- Use a virtual private network (VPN): A VPN secures traffic within an encrypted session and thus protects information flowing over a public network. Indeed, using a VPN is a best practice in general and should even be used at an employee’s home office when accessing critical corporate information. Usage of a VPN should be outlined in the company’s IT policy, and the installation, management and oversight performed by the internal IT and/or security team as VPN configuration is critical to ensuring a high degree of protection – especially when used over a public network. Ensure your team members understand how and when to properly use the VPN before they access any unknown network.
- Skip the public Wi-Fi and use a puck: It’s best to avoid jumping onto an open or public network and instead rely on your own pocket to carry you to the internet. Personal Wi-Fi hotspots (e.g., Wi-Fi pucks) are easy to obtain, as all the major carriers and many of the mobile virtual network operators offer them. They are inexpensive and use strong security. Plus, Wi-Fi pucks are small – even the size of a USB key – and give you access (sometimes for several devices of your choosing) to the internet via the provider’s mobile cell network. When using a public Wi-Fi without a personal hotspot device, remote workers run high risks of becoming caught in a web-traffic snoop (e.g., malicious actors using tools such as the Pineapple Tetra).
- Access control and multi-factor authentication (MFA): All companies should limit access to digital corporate resources using the concept of “least privilege.” That means that employees are granted access only to the files and systems that are essential to their roles and responsibilities. For example, some users may need read-only access to certain reports, but not editor- or administrator-level access. Along with following the principles of least privilege, all remote users (really, all users) should use multi-factor authentication (MFA) to connect to corporate resources. Tools such as authenticator apps or workflows that allow employees to receive temporary access codes via text messaging greatly decrease the chance for malicious actors to gain access to your data.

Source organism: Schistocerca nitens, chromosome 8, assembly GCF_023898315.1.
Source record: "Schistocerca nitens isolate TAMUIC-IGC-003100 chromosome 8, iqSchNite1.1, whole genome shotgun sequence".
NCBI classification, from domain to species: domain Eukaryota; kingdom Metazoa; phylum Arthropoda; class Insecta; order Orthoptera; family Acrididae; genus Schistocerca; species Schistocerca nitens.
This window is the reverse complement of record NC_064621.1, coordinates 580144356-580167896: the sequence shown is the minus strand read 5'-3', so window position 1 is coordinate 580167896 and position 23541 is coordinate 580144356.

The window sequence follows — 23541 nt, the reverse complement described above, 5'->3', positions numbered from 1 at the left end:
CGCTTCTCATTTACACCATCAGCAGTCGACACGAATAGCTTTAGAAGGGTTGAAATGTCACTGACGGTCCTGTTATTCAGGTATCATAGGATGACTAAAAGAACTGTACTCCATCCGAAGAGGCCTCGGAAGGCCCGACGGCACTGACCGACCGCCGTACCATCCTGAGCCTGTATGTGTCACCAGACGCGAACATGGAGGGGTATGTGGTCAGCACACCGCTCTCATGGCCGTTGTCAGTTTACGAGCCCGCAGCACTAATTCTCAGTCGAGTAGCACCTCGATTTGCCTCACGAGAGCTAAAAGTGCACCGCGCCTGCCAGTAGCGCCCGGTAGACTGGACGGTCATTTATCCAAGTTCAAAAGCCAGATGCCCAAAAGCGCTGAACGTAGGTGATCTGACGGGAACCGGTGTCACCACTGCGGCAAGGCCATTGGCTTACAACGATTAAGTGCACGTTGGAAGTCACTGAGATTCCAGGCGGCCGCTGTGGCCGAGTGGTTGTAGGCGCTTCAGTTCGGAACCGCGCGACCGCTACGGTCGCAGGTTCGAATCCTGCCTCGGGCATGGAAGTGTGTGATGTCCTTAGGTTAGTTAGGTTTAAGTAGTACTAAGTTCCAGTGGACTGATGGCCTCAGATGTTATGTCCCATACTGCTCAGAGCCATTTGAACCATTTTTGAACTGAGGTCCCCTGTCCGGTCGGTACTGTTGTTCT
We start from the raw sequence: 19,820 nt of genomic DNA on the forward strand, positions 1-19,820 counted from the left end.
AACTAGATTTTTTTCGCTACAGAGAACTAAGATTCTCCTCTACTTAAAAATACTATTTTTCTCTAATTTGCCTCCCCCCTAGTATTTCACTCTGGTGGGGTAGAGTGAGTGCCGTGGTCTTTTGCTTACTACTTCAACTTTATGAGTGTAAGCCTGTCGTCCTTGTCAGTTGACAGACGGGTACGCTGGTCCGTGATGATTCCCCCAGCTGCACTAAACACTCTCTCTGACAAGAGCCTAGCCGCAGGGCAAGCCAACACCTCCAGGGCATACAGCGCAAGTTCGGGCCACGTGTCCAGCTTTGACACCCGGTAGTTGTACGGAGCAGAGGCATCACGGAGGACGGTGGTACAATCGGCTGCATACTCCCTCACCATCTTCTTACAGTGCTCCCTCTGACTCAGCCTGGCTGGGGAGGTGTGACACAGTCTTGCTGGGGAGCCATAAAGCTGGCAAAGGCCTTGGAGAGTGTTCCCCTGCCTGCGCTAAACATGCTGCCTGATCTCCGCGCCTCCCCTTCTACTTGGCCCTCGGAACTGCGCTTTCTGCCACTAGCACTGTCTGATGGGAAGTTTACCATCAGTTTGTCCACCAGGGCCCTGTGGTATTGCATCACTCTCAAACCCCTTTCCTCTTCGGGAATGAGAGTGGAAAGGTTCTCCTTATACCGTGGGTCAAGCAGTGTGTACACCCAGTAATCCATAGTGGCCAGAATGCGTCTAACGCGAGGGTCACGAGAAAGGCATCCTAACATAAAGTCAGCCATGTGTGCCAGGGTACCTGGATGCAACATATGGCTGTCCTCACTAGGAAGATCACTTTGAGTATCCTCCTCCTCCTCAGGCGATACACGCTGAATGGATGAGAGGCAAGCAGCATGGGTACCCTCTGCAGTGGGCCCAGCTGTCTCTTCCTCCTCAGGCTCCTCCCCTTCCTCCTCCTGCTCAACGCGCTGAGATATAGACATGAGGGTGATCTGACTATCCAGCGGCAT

Single Device for Both Work and Personal Use
Few people are willing to lug two laptops or phones so they can use one for work and the other for personal needs. That means employees are mixing the use of their devices, so company and personal email, photos, app content and calls (e.g., Skype or FaceTime) are managed on the same device. The convenience of using a single device for both work and personal needs is too great for the trend to be fleeting and for workers to revert to using two or more separate devices. And in general, this instant access has enhanced the workplace, vastly increasing efficiencies and allowing coworkers to stay in contact whenever necessary. So it behooves companies to find ways to allow the use of a single device.
However, that means that when employees go to personal events such as concerts or weekend road trips, company data also goes along. If company data is in locations and situations where it is unprotected, that data is ripe for access by bad actors – especially if stored on a personal device, which would likely have less security measures enabled than a company-issued device.